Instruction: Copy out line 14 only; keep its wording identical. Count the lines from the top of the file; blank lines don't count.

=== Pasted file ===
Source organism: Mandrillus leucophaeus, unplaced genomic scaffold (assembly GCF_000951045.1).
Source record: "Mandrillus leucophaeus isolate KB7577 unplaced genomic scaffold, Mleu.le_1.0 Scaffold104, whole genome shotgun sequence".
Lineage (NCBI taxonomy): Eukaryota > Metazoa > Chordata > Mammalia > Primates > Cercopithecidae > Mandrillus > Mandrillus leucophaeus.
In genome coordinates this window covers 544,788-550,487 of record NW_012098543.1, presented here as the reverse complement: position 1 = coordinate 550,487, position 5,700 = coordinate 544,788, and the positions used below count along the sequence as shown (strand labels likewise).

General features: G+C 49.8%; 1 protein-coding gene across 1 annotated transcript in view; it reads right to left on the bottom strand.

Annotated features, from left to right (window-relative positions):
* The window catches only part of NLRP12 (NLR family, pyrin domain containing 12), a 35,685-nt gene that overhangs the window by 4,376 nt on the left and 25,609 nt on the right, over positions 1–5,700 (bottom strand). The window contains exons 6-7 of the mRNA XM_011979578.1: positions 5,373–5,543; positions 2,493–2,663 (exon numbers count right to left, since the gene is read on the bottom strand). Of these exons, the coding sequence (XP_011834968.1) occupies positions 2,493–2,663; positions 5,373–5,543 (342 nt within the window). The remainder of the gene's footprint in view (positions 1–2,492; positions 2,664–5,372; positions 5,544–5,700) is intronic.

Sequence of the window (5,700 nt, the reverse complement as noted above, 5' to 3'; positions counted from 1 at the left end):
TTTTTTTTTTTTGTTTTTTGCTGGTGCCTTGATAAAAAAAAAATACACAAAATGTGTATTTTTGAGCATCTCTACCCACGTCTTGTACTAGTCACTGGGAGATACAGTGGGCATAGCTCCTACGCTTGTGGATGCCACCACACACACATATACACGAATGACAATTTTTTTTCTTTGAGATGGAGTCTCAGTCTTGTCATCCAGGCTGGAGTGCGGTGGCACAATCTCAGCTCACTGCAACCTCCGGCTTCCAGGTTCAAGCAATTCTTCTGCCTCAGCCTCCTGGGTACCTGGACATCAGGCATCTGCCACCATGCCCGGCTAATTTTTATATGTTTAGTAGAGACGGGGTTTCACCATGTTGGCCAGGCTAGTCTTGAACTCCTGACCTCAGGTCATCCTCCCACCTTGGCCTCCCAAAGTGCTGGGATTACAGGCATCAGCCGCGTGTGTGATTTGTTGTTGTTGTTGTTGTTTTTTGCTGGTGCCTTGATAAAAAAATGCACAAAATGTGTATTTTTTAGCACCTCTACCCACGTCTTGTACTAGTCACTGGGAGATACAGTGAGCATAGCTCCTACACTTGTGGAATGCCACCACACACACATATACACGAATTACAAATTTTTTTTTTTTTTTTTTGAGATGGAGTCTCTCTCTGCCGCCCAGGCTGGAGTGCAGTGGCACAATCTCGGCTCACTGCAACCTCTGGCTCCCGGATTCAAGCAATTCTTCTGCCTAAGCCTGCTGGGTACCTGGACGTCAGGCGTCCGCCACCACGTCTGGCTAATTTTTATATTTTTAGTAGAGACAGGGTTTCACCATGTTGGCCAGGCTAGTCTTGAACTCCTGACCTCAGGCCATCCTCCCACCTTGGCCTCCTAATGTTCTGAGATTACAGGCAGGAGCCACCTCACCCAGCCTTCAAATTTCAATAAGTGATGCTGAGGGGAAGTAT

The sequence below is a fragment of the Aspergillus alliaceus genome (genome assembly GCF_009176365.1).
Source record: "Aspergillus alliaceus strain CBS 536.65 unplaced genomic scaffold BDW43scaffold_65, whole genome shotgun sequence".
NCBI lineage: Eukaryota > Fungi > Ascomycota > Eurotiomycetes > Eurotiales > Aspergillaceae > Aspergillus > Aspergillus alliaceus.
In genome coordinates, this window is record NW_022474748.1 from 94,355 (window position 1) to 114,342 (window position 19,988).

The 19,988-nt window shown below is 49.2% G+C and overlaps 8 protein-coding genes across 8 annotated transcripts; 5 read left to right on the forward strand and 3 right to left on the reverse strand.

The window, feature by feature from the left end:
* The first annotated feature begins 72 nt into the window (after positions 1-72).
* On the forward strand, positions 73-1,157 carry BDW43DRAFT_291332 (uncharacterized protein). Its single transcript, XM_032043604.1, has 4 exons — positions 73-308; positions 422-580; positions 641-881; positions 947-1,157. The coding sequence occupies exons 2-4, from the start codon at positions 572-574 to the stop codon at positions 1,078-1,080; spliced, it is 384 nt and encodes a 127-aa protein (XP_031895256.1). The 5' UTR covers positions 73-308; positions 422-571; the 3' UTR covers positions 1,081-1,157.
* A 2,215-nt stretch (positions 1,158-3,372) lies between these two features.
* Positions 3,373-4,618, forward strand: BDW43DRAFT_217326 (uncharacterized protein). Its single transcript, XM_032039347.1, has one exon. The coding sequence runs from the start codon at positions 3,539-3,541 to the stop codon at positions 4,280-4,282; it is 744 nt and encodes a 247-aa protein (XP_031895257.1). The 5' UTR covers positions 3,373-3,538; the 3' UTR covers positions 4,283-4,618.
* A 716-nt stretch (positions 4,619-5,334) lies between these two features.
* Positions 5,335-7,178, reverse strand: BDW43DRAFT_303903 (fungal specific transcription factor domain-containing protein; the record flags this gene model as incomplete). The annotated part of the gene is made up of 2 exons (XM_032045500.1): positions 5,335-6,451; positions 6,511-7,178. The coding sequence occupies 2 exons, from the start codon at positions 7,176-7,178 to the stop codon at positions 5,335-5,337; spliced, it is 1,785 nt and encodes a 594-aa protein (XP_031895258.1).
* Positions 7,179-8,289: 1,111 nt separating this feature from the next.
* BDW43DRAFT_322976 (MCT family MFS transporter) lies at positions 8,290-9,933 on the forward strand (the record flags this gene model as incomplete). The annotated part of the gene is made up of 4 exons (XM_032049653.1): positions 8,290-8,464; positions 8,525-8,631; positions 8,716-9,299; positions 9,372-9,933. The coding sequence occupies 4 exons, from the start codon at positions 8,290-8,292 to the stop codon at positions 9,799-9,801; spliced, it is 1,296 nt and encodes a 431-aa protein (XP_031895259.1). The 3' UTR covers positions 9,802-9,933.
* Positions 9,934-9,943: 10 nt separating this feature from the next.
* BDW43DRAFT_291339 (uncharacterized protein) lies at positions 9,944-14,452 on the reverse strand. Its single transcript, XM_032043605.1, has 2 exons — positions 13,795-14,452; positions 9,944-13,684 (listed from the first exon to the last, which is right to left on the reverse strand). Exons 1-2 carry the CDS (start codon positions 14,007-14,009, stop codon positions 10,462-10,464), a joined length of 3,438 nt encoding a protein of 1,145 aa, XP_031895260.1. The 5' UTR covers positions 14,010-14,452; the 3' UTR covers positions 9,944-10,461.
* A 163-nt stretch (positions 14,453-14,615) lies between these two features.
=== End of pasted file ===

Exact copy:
The 19,988-nt window shown below is 49.2% G+C and overlaps 8 protein-coding genes across 8 annotated transcripts; 5 read left to right on the forward strand and 3 right to left on the reverse strand.